Appellant Mrs. Deborah Verde brought suit to recover damages for personal injuries she sustained when the automobile in which she was riding was struck from the rear. Her husband, appellant Paul Verde, sought damages for loss of consortium. Defendants in the action were appellee The Granary Enterprises, Inc., owner of the truck, and its employee, appellee, Mahlon Lewis Risely, who was operating the truck at the time of the collision. A jury returned verdicts in favor of both appellee defendants and against both appellant plaintiffs. The trial court entered judgment on those verdicts. Appellants appeal from the entry of judgment on the verdicts and the denial of their motion for new trial.
1. Several enumerations of error raise the general grounds. Although appellants contend that the verdicts are against the weight of the evidence, weighing the evidence is a function for the jury and the trial court, not an appellate court. Ridley v. State, 236 Ga. 147
, 149 (223 SE2d 131
) (1976); Seaboard A.L.R. Co. v. Benton, 43 Ga. App. 495
, 505 (19) (159 SE 717
) (1931). With regard to the sufficiency of the evidence, appellants urge that, merely because a rear-end collision occurred, their right to recover is established as a matter of law. However, the Supreme Court rejected this contention in Atlanta Coca-Cola Bottling Co. v. Jones, 236 Ga. 448 (224 SE2d 25) (1976)
. " 'In rear-end collision cases the liability, degree of liability, or lack of liability on the part of any involved driver depends upon a factual resolution of the issues of diligence, negligence, and proximate cause. . . . [T]hese issues should be resolved, except in the very rare cases [where there is an admission of liability or an indisputable fact situation clearly establishes liability], by the jury and not by trial and appellate judges.' [Cit.] There being nothing in the record to indicate that the case at bar was one of those 'rare cases' referred to by our Supreme Court in Jones, supra, the evidence before the jury was sufficient to support the verdict. [Cits.]" Chance v. Hanson, 160 Ga. App. 329
, 330 (287 SE2d 57
2. Appellants contend certain testimony was erroneously elicited by appellees, in violation of an earlier ruling by the trial court in connection with appellants' motion in limine. When this objection was raised below, the trial court recalled that, at the pre-trial hearing on appellants' motion in limine, it "did not ever make a ruling as such on" the admissibility of the evidence. Our review of the transcript of the hearing on the motion in limine shows that the trial court is entirely correct. However, even assuming that the trial court had ruled on appellants' motion for limine and that eliciting the contested evidence were violative of that ruling, this alone would not establish reversible error. The introduction of the evidence must still be shown to be harmful error. See Reno v. Reno, 249 Ga. 855 (1) (295 SE2d 94) (1982)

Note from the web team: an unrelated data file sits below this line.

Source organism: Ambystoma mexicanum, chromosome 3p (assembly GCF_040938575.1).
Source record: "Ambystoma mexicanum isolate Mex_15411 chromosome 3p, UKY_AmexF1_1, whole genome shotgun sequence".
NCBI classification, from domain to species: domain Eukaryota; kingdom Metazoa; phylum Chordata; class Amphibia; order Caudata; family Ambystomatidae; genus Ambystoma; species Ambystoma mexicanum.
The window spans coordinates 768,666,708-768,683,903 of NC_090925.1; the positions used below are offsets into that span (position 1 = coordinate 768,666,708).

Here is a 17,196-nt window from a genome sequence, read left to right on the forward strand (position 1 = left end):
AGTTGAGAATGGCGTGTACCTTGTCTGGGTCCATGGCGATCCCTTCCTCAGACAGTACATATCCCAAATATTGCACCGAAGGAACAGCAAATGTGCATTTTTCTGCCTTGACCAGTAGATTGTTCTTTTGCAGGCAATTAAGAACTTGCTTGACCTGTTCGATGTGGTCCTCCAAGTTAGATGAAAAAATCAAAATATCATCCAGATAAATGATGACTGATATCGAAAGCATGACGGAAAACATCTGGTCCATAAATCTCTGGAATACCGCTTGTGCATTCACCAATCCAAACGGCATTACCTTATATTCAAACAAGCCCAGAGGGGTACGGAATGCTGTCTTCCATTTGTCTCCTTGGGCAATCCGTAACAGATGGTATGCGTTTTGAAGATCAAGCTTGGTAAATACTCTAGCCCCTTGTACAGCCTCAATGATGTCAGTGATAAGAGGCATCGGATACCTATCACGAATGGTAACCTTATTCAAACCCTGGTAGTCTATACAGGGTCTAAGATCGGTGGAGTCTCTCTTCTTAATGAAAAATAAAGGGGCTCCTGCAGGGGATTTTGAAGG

. In this regard, the trial court found that the evidence that had been elicited was not "particularly harmful, nor harmful, period." Even assuming for the sake of argument that the evidence was irrelevant and immaterial, it was not "so prejudicial as to require reversal. [Cit.]" Bob Maddox Dodge v. McKie, 155 Ga. App. 263
, 264 (270 SE2d 690
3. Appellants contend that the trial court erroneously charged the jury as follows: "I charge you that the mere fact that a vehicle is struck in the rear, is not sufficient to fix liability on the driver of the vehicle to the rear of the vehicle which is struck." As noted above, this is a correct statement of the law. Atlanta Coca-Cola Bottling Co. v. Jones, supra; Chance v. Hanson, supra.
4. Appellants urge that the trial court erred in refusing to give several of their oral requests to charge. "Requests to charge must be timely and properly submitted in writing. [Cits.] 'It is never error to deny an oral request to charge.' [Cit.]" (Emphasis supplied.) Slaughter v. Linder, 122 Ga. App. 144
, 146 (176 SE2d 450
5. Appellants assert that counsel for appellees was erroneously allowed to make an improper closing argument to the jury. When allegedly improper argument is made to the jury, opposing counsel must object at trial or otherwise invoke a ruling of the trial court. Failure so to object constitutes waiver. Cochran v. State, 213 Ga. 706 (100 SE2d 919) (1957)